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Your kid doesn’t want to stay in the dorms, so now what? In today’s real estate market, finding a place to live can cost a fortune. From negotiating tactics to gaining a leg up over the competition, real estate experts share 11 ways to save on your kids’ new pad.

How to Get Started

Where is the best place to look for off-campus housing? Sean Conlon, Real Estate mogul and host of CNBC’s The Deed: Chicago, recommends checking with your campus housing office first. “They will have information for nearby landlords that are looking for college students to rent out their units,” he said. He also said that most schools will display postings for apartments for rent and recommendations from past students on the best places to live in the campus housing office.

Use websites to conduct additional research. Paul Morris, realtor and co-author of Wealth Can’t Wait recommends sites like Zillow, Craigslist and Padmapper (a search engine that uses Craigslist data) in addition to local Facebook groups and popular local sites. He said, “It is critical to use the ‘alerts’ function for each of these online resources because most often they provide a text or email whenever there is a new post meeting your criteria.” He added that some of the local sites are private but will usually grant access if you request it.

Location, Location, Location

When determining where to look, Xavier Izquierdo, a real estate investor in the Los Angeles area suggests familiarizing yourself with the market rental rates in specific pockets close the campus, as even a three to four block difference can save you a few hundred dollars per month. He said, “Look at proximity to campus. Is there a campus shuttle, local bus or is it an easy bike ride or walk? Does the campus security patrol the area? Are there free rides from campus to your apartment late at night? Or, if you have a car, ask if a parking space is included.”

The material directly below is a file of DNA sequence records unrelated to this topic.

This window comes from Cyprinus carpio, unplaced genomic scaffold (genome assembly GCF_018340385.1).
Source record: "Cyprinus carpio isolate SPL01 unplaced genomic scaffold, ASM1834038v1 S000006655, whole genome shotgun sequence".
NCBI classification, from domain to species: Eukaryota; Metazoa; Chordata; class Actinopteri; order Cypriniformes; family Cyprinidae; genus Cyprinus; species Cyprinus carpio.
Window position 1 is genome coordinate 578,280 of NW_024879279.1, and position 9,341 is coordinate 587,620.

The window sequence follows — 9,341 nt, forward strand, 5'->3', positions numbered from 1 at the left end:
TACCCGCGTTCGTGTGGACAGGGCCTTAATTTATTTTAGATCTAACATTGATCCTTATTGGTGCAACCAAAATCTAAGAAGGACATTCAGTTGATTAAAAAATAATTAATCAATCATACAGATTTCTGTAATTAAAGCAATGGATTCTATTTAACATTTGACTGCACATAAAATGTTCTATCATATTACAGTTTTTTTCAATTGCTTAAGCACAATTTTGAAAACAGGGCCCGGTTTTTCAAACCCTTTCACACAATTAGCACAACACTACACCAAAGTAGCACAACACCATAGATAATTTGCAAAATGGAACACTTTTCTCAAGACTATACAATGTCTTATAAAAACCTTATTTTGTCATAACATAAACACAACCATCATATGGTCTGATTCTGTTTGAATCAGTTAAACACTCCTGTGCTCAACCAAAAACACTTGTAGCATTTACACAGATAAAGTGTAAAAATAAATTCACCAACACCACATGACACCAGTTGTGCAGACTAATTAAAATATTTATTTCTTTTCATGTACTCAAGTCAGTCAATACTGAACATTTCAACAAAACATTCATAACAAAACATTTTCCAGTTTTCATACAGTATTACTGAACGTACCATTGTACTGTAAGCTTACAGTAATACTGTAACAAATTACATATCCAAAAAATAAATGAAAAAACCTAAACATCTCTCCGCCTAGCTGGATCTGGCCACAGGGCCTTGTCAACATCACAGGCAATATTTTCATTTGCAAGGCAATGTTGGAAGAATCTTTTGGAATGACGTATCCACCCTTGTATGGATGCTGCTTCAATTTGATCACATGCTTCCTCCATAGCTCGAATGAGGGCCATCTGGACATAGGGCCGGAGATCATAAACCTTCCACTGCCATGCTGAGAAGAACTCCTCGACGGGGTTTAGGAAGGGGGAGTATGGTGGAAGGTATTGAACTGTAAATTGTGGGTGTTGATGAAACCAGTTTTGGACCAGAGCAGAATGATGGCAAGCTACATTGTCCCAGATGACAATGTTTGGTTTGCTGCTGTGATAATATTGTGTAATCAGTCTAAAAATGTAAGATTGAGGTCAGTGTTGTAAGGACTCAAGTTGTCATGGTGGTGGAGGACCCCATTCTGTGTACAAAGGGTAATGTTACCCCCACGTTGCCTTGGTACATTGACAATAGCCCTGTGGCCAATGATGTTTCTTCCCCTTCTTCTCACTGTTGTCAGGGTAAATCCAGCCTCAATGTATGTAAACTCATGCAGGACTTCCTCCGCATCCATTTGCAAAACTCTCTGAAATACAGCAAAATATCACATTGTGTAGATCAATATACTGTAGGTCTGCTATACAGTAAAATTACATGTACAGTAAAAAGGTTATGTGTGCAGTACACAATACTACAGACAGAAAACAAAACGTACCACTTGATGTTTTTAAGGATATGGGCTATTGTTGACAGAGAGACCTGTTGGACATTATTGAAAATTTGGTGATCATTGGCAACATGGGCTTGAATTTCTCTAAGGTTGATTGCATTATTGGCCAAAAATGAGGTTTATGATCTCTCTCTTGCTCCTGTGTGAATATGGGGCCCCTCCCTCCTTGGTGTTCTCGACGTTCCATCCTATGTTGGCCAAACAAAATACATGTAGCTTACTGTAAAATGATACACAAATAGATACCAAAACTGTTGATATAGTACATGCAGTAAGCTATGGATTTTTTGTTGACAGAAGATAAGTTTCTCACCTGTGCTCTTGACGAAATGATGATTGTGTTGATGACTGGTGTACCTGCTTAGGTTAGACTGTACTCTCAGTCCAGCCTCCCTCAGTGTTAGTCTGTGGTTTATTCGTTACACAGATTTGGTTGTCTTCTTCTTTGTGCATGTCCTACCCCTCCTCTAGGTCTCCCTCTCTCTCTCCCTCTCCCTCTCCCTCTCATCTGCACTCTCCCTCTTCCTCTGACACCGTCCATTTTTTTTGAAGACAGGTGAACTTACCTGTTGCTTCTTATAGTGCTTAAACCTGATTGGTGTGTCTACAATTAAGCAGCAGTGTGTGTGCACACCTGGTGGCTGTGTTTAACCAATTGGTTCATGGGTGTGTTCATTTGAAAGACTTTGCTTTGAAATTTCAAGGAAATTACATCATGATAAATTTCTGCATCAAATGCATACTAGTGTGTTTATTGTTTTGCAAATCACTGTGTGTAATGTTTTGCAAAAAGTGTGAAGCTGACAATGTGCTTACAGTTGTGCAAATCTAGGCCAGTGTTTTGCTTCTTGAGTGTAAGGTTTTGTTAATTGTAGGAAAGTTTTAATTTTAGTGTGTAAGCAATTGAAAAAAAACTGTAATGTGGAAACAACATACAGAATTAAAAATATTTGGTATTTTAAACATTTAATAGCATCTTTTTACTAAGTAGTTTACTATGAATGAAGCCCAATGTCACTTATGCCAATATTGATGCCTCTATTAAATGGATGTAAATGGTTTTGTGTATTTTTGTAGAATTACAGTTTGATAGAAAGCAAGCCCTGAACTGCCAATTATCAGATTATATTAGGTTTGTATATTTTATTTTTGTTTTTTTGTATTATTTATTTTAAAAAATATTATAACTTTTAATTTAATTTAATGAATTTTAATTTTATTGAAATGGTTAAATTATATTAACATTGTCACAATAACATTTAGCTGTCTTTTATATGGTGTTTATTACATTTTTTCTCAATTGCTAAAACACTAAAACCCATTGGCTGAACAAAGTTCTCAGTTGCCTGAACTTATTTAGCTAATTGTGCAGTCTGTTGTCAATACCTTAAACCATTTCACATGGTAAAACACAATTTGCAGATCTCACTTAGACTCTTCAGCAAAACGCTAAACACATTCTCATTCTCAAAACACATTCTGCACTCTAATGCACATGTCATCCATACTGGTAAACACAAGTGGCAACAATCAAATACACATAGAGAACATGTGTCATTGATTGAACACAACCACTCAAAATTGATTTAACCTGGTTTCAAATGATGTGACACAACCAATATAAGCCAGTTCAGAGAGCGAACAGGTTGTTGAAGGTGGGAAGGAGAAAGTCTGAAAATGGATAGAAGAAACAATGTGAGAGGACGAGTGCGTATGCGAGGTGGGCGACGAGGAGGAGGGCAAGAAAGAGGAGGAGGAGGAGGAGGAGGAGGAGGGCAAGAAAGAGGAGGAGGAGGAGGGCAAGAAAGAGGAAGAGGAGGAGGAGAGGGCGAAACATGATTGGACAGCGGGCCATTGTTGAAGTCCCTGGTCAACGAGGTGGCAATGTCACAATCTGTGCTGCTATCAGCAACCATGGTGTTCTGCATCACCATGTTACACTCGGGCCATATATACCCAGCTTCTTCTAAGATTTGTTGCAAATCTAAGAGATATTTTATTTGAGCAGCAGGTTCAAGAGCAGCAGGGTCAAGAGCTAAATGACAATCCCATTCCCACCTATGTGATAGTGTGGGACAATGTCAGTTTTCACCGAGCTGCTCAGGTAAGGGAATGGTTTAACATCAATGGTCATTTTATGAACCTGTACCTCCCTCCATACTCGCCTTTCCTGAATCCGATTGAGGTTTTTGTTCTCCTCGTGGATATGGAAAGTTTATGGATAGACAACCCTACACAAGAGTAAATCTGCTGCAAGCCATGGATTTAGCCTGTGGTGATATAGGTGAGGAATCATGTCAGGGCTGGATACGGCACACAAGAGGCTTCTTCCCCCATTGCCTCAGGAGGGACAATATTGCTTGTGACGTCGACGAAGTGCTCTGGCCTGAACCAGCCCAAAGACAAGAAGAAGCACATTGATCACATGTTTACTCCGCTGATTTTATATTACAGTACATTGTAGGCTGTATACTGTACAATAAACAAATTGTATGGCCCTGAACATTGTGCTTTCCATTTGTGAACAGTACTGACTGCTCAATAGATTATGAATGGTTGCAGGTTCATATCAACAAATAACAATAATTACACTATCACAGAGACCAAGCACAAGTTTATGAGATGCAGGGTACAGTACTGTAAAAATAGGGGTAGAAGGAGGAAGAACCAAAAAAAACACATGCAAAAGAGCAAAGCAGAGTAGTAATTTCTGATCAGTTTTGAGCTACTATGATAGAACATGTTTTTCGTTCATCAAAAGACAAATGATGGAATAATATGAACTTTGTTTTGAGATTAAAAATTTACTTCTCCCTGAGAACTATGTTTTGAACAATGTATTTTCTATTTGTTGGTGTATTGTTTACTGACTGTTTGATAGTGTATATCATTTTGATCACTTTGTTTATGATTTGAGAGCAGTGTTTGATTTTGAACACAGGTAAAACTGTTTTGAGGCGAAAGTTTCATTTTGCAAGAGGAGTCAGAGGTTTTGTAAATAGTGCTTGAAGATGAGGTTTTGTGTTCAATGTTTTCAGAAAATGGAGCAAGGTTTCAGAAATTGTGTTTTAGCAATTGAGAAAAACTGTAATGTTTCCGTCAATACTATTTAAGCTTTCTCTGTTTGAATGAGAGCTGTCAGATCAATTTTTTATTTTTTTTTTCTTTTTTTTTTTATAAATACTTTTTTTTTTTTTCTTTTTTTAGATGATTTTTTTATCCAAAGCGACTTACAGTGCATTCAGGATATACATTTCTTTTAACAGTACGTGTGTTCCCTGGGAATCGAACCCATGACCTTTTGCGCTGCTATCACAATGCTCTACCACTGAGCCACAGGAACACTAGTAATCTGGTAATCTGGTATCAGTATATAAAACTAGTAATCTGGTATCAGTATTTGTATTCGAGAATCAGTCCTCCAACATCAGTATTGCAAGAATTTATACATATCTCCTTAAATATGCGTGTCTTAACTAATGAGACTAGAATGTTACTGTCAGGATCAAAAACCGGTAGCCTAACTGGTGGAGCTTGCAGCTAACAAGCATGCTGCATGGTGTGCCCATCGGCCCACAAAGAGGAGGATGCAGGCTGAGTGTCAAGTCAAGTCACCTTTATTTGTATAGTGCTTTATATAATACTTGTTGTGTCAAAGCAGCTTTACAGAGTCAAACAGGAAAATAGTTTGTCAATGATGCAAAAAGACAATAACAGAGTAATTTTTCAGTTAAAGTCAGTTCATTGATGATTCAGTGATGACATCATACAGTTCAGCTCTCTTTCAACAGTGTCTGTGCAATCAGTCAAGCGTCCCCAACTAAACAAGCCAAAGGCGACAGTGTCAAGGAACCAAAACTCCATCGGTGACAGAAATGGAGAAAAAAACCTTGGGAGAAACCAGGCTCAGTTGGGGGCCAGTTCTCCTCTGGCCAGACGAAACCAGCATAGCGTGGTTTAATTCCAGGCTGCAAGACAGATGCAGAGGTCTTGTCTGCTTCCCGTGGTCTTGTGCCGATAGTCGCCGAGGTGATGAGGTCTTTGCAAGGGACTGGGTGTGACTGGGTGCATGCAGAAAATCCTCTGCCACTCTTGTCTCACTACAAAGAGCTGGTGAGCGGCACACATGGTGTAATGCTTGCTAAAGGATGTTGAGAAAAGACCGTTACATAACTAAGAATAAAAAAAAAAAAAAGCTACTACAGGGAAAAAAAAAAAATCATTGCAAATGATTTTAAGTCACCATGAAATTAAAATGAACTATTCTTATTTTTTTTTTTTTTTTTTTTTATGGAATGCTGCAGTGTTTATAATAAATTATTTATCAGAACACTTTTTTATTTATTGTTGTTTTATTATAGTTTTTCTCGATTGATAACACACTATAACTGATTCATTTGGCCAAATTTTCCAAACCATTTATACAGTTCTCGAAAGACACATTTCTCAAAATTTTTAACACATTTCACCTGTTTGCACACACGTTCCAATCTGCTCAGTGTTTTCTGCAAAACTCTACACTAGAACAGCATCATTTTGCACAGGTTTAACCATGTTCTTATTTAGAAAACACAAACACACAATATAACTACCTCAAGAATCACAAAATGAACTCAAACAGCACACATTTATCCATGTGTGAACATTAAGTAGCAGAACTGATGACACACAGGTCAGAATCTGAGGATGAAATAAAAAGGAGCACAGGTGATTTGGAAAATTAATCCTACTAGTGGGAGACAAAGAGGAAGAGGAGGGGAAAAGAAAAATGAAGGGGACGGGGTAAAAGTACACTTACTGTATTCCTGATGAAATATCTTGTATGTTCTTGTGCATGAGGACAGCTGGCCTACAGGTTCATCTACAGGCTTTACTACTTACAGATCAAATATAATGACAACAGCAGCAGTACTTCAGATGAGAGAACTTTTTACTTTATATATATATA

Victoria Shtainer, residential real estate expert at Compass, a real estate firm with listings in several cities in the US, suggests considering a new development. “These buildings might offer more incentives – free rent, gift card upon lease execution, etc. than other buildings, as they are looking to pull tenants in,” she said.

Morris suggests doing some local reconnaissance, if logistically possible. “Even though most rentals will be listed on the major services, it’s not true of every rental,” he said. “Stop by grocery stores, community centers, and other places where small landlords post openings. This can be time-intensive, but also can be where most of the ‘deals’ are found. He also suggested that you tell everyone you know that you are looking. “Maybe there is an available apartment next door to a friend and it has not been listed yet.”

Don’t Go at it Alone

Chad Kehoe, Co-Founder and CEO of Leaseful, a leasing platform, advises using a broker to help with your search. “Not only will they be able to show you a plethora of places, but they can also help you negotiate rent with the landlord – they want to lease the apartment just as bad as you do!” he said.

You will pay a fee when using a broker, but sometimes that fee can be negotiated. Allen Brewington, a broker with Triplemint, a real estate brokerage site, said, “When negotiating with a listing broker charging a 15% fee, show them how qualified you are by discussing the financials of your guarantor and then request a reduction in the broker’s fee. If you can assure them a quick, easy deal they may go for it.”

Compare Short Term vs. Long Term Rates

Brewington advised staying away from short-term rentals, as they tend to be more expensive. “Even if you are in school only for the fall and spring semester, it may be cheaper to rent an apartment for a full twelve months,” he said. “If your landlord lets you sublease the months you are not there, all the better.”